How To Not Be Tricked by Interest Rates

Written By Jeff Hindenach
Last updated December 11, 2020

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Simple. Thrifty. Living.

When you’re paying off debt, don’t forget to take interest rates into account. If you don’t pay an account in full, you’ll get charged interest, and that can cause you to end up paying a lot more than the original purchase price.

Interest is a fee the bank charges every month for the use of its money. It is usually a percentage of the total balance due. For example,  if you owe $1,700 in credit card debt and the bank charges 22% interest, you will end up with a total payment due of $2,074.

Some people don’t take interest rates into account when planning how to pay off their debts. They figure that all the debt will be paid off eventually and that it is more motivating to repay smaller debts in full first than to take their time paying off a larger debt. However, if you use this type of approach you’ll end up paying more than you would if you organized your debts by interest rates.

Here’s an example to make things clearer:
Tom has three debts he wants to pay off: $5,000 of student loan debts with an interest rate of 7%,  $8,000 of credit card debt with an interest rate of 22% and a car note of $15,000 with an interest rate of 12%. If Tom organizes his debts by size rather than interest rates, this month his totals due look like this:

  • $5,350 (student loan)
  • $9,760 (credit card)
  • $16,800 (car note)

If he has $1,000 to spend per month on his debt payments and decides to attack one debt at a time, after another month his balances look like this:

  • $4,654.50 (student loan)
  • $11,907 (credit card)
  • $18,816 (car note)

If he organizes his debts by interest instead and takes that same $1,000 to apply to the highest interest debt, his totals next month will look like this:

  • $5,724.50 (student loan)
  • $10,687.20 (credit card)
  • $18,816 (car note)

While this example is over simplified, you can see that Tom saves a total of $149.80 by paying down his highest interest debt. That’s just over the course of one month — in a year he will save close to $2,000.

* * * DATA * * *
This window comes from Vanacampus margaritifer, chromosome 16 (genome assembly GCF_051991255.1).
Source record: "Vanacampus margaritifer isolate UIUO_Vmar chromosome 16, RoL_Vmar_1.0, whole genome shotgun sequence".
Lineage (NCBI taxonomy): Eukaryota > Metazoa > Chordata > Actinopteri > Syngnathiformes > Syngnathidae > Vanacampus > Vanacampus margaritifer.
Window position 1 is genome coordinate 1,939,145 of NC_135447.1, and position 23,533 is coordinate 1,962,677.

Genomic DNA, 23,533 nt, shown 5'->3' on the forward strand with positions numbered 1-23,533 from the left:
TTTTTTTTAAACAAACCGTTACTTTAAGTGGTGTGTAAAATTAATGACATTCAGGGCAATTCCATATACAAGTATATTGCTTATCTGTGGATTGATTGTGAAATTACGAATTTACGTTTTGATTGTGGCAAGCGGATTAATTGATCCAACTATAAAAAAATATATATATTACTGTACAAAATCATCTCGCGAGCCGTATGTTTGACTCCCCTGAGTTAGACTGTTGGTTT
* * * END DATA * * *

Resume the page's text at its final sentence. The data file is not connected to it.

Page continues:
If you don’t feel comfortable with paying down your highest interest debt first, there is an alternative: lower your interest rates on your debts. There are three ways to do this:

Raising your credit score: Your credit score is one of the top factors in determining your interest rate. If you can raise your credit score, your interest rate offers should go down. How do you raise your credit score? Start by paying off your debts. You can also dispute negative items on your credit reports through the credit bureaus, or you can hire a credit repair service to help you. Here are some credit repair reviews to help you find a good company for you.

Loan consolidation: You can consolidate your loans, which means that you sell a bunch of loans to one lender and pay back that lender, reducing your interest because you’re not paying interest on more than one loan. If you want more information about the best loan consolidation companies, this explains what they do and which ones are the best.

Balance Transfer: You can also transfer your balances to lower-interest credit cards so that you save on interest while paying down your debt. Here is a good list of the best 0% intro APR balance transfer credit cards that also offer rewards.

About the Author

Jeff Hindenach

Jeff Hindenach is the co-founder of Simple. Thrifty. Living. He graduated from Bowling Green State University with a Bachelor's Degree in Journalism. He has a long history of financial journalism, with a background writing for newspapers such as the San Jose Mercury News and San Francisco Examiner, as well as writing on personal finance for The Huffington Post, New York Times, Business Insider, CNBC, Newsday and The Street. He believes in giving readers the tools they need to get out of debt.

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